The violent dissolution of the Ottoman Empire in World War I created a complex and enduring relationship between Turkish attitudes toward the Arab world and Turkish attitudes toward Europe.
In a wide-ranging podcast with Newlines’ Kareem Shaheen, David Kaye, who served as the U.N. special rapporteur for freedom of opinion and expression discusses justice and accountability for crimes in the Middle East.
If the evacuation of Afghanistan tested U.S. partnerships in ways that revealed something short of solidarity, building and sustaining an allied strategy for political transition in Syria can provide the corrective.
While Israel isn’t the U.S., and Lebanon isn’t Afghanistan, the common themes that run through both sets of wars are jarring, especially in the way a Western democracy tries to end a military campaign and how it manages (or not) the fate of local allies who fought alongside it.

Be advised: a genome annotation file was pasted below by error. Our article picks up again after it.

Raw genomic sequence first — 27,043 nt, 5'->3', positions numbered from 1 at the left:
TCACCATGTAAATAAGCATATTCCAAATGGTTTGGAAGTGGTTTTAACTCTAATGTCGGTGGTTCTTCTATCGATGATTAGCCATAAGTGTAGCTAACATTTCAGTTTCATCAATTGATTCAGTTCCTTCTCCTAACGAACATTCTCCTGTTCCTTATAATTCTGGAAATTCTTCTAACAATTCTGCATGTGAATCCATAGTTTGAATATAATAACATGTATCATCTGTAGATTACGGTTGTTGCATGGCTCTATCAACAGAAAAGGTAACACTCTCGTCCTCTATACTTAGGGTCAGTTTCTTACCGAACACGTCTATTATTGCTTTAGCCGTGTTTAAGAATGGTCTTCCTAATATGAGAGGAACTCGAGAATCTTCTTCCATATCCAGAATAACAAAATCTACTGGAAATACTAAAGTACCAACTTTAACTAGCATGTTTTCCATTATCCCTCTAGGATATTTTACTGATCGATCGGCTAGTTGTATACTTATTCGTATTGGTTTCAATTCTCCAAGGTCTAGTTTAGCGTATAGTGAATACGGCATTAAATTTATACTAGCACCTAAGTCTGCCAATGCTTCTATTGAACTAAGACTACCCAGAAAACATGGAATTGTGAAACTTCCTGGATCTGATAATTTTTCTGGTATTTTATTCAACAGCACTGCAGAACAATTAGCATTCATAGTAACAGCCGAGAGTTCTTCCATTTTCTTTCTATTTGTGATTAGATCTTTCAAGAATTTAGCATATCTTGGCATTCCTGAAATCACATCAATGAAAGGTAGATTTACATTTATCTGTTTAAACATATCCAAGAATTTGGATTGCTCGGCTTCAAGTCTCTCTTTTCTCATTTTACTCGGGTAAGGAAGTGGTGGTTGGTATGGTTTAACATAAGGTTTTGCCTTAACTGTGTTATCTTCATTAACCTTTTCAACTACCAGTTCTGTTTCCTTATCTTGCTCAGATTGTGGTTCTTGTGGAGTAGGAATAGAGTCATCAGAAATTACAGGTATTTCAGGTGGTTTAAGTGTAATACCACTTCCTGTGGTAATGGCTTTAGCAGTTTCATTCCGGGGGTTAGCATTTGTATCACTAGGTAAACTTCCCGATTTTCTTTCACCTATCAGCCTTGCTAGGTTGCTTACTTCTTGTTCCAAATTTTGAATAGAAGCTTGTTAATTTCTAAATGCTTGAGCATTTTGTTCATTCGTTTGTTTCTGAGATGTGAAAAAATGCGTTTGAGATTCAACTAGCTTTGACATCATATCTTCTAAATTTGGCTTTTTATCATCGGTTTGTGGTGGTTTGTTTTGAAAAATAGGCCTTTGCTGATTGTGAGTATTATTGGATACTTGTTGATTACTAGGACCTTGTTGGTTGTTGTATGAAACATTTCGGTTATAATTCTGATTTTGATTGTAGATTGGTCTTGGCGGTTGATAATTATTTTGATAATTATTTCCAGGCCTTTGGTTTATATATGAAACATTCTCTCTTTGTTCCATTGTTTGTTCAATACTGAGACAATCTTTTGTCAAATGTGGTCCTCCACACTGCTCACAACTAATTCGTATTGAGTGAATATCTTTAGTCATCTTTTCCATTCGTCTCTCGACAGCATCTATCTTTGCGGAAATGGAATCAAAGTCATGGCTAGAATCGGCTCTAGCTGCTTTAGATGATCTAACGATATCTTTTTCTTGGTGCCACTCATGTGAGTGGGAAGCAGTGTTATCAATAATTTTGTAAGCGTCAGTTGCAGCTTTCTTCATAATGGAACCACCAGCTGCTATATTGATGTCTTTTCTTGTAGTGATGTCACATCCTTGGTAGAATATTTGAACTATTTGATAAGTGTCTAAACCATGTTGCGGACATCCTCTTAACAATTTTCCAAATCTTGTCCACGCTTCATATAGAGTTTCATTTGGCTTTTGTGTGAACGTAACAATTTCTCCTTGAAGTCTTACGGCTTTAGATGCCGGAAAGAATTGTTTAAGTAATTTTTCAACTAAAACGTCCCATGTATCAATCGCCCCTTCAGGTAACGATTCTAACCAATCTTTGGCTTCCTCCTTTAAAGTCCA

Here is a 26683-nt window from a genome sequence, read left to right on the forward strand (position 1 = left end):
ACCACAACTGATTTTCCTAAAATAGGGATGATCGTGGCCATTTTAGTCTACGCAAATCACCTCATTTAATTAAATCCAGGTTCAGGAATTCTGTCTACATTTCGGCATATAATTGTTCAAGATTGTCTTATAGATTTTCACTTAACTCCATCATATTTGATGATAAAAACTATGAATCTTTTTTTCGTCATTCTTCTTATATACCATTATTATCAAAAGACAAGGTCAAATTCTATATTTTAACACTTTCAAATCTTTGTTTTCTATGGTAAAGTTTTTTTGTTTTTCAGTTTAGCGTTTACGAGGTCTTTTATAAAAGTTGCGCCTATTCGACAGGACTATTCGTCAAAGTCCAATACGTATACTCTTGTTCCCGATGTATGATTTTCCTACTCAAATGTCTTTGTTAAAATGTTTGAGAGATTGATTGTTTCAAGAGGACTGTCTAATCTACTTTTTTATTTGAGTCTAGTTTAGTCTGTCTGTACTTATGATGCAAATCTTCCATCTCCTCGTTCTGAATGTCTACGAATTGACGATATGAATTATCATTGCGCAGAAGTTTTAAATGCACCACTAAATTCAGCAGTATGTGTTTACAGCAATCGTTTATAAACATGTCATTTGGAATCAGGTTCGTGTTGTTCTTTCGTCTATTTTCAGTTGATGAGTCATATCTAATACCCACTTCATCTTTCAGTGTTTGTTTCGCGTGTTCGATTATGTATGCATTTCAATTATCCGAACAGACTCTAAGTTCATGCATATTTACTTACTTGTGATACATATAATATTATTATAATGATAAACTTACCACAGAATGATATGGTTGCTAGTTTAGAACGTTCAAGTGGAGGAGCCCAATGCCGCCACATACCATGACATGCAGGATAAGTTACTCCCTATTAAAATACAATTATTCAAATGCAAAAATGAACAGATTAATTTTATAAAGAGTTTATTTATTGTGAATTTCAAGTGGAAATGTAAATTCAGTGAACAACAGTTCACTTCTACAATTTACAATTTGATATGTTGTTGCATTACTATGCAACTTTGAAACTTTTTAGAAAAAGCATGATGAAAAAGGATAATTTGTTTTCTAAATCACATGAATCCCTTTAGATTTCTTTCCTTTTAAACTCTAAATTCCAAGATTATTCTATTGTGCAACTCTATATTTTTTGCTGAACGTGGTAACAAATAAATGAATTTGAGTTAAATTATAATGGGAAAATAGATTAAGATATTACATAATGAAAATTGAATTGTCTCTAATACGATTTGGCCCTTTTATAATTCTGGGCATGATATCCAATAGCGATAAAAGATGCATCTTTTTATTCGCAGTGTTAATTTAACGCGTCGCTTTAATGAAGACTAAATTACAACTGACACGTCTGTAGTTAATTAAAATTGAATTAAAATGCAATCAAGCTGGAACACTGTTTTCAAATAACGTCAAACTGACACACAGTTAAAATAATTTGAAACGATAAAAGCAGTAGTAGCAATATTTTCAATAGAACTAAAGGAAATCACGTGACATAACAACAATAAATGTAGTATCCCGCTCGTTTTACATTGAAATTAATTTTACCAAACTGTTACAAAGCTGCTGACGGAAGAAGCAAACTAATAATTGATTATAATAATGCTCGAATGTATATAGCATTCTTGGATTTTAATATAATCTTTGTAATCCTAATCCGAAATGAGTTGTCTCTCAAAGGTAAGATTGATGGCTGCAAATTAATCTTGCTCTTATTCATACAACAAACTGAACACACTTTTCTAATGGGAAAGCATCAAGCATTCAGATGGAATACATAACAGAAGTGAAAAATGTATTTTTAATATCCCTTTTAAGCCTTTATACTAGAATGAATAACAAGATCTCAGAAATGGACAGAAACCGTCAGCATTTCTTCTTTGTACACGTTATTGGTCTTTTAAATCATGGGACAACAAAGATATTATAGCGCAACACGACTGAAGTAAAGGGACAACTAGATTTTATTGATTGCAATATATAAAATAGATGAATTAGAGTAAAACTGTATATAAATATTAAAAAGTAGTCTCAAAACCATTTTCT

My mom always tells me not to go to war zones because she’s afraid of losing me. I would never tell my parents when I entered a war zone, so they wouldn’t worry. But this summer when I returned to Palestine to photograph the war, she was pleased. “It’s OK,” she said, because I am next to you!” It’s funny how moms think.
Israel’s so-called government of change pledged to avoid controversial issues to ensure that the coalition remains afloat. But Israel’s settlement lobby has settled deeper and more irrevocably into the heart of power.
While the attacks carried out by Palestinian citizens of Israel were extensive and deadly, the overwhelming focus on that violence prevented the emergence of a much-needed debate within Israel about its growing problem of Jewish radicalization.